survey files. All of the files for a single line were 'snipped' together. Layback was added
manually and the files were processed for the final mosaic. Mosaic procedures are presented in
Appendix III. After all 25 lines that compose a single survey area were mosaicked, they were






F-7: Recreational Fisheries Habitat Assessment Project 5
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exported as a single GeoTIFF file. Mosaics of each completed survey area are presented in
Attachment 1 and as on the included CD.


4.0 Ground Truthing the Sonar Images
Several methods were used to validate the side scan sonar images. Representative areas in the
sonar record were selected for examination. Additionally select features were examined. Select
features, such as reefs, were examined to validate the reef composition (i.e. living coral or
gorgonians) and assist in delineating the features edges in the final habitat maps. In all cases
underwater visual confirmation was conducted either by divers or digital drop video camera.


4.0.1 Diver Observations
Divers were used to provide feedback on the habitat and structure for selected areas or features
of interest. The coordinates for features were derived from the geo-referenced side scan sonar
mosaic. To ground truth areas, divers descended at pre-selected coordinates that were
representative of a certain habitat type. The divers swam transects following pre-selected
compass bearings. The direction of the dive was chosen such that different habitat types could
be crossed. Additionally, dive profiles were planned in an effort to locate one feature after
leaving another feature and cross a different habitat enroute. On each dive, one diver towed a
surface float. Once on the bottom the diver tugged on the surface float. The boat operator
navigated the boat directly above the divers and recorded the GPS coordinates. The second diver
took digital video or digital photographs of the habitat and recorded the habitat type. The dive
team then continued along the transect and when the habitat changed the dive team repeated the
above steps recording the new habitat. At the end of the dive the dive team tugged on the surface
float and recorded the habitat as above.


4.0.2 Drop Video Camera
In areas that were too deep to dive safely a drop video camera, by SeaViewer Cameras Inc., with
GPS overlay was used to determine the benthic habitat. As described above in section 4.0.1 GPS
coordinates were determined for selected areas or features. The drop camera was deployed and
drifted just above the bottom. A record of the position, date, time, depth, length of cable
deployed, and habitat was kept. GPS coordinates were overlayed on the video record so points
in the video could be extracted and the track of the drop camera drift could be positioned on the
side scan sonar images. The video was then analyzed and the habitat was described. The video
is provided on the included DVD as .wmv files.


4.1 Interpreting the sonar images
The coordinates recorded during the ground truthing were entered into ArcGIS 9.0 and overlayed
on the side scan sonar mosaic. This allowed the dive transect to be accurately positioned over
the corresponding habitats. Figure 3 illustrates the locations of ground truthing points conducted
by both diver surveys and drop video camera surveys. Each station was given a habitat
classification based on the divers' notes and video or photo documentation. Table 1 is a list of
ground truthing coordinates and the habitat information that was collected for each site.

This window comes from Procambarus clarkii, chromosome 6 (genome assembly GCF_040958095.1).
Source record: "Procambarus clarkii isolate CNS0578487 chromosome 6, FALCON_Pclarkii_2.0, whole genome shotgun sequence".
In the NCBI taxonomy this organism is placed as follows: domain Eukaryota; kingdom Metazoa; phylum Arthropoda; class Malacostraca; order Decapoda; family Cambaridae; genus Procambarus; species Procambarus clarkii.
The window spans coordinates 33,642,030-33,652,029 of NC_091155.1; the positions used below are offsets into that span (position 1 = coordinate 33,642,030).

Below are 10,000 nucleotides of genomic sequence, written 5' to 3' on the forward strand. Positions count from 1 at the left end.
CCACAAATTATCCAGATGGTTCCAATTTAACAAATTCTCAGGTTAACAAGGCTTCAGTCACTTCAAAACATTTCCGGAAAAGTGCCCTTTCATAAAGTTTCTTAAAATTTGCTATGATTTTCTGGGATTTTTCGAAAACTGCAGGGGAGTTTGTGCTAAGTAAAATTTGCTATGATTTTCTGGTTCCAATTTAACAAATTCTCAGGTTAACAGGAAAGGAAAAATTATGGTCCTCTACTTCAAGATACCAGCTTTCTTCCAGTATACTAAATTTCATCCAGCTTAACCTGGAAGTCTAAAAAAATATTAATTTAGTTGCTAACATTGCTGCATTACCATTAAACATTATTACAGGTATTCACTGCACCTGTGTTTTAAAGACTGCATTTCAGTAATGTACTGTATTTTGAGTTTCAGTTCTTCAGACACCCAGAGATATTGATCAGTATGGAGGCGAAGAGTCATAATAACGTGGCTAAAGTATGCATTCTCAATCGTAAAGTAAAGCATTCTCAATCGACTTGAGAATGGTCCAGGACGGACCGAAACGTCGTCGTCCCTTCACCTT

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Habitat validation proved very useful in interpreting the side scan sonar images. With the 0.1 m
resolution in the side scan sonar mosaics numerous features could be described. At a small scale,
these communities can be delineated. However at the scale the habitat maps were drawn (see
section 6.0), the sonar mosaic becomes 'messy', due to noise in the images or layback not lining
up between survey lines. Thus in the final habitat maps these small scale communities were not
delineated. It should be noted however that if the need to define these communities at a small
scale, the side scan sonar images could allow for this on a line by line basis rather than for an
entire survey grid. In these figures, the photos correlate directly to the side scan sonar image.
Thus interpretation of the sonar image can be made. Figures 4-12 provide examples of habitat
validation and an interpretation of the sonar record.

Submerged vegetation can be distinguished in the side scan sonar mosaics. Seagrass habitats
were found in shallow waters and provided two types of sonar return (Figure 4). Seagrass
appeared as round patches or with a soft grainy appearance. In many instances, particularly in
the rhodoliths/ macroalgae habitat categories, the resolution of the side scan sonar image was
finer than applicable as discussed above. For example, in Figures 5 and 6 various rhodolith and
macroalgae communities are apparent. In shallower waters on the bank shelf (see section 5.1 for
zone description), rhodolith and macroalgae communities provide highly variable sonar returns.
One of the more interesting results is the presence of what ordinarily would look like sand
ripples caused by wave action. However, in most cases south of St. John these ripples are
actually formed by rhodoliths moved by wave action (Figure 5d-f). Additionally, the presence of
infauna can be seen in sand or rhodolith/ macroalgae communities (Figure 5m-o). Offshore of
the midshelf ridge rhodolith communities have very little fleshy macroalgae growth and appear
with a smoother texture in the side scan sonar record (Figure 6a-c). Generally rhodolith
communities 'turn over' from environmental forces at regular to semi regular intervals.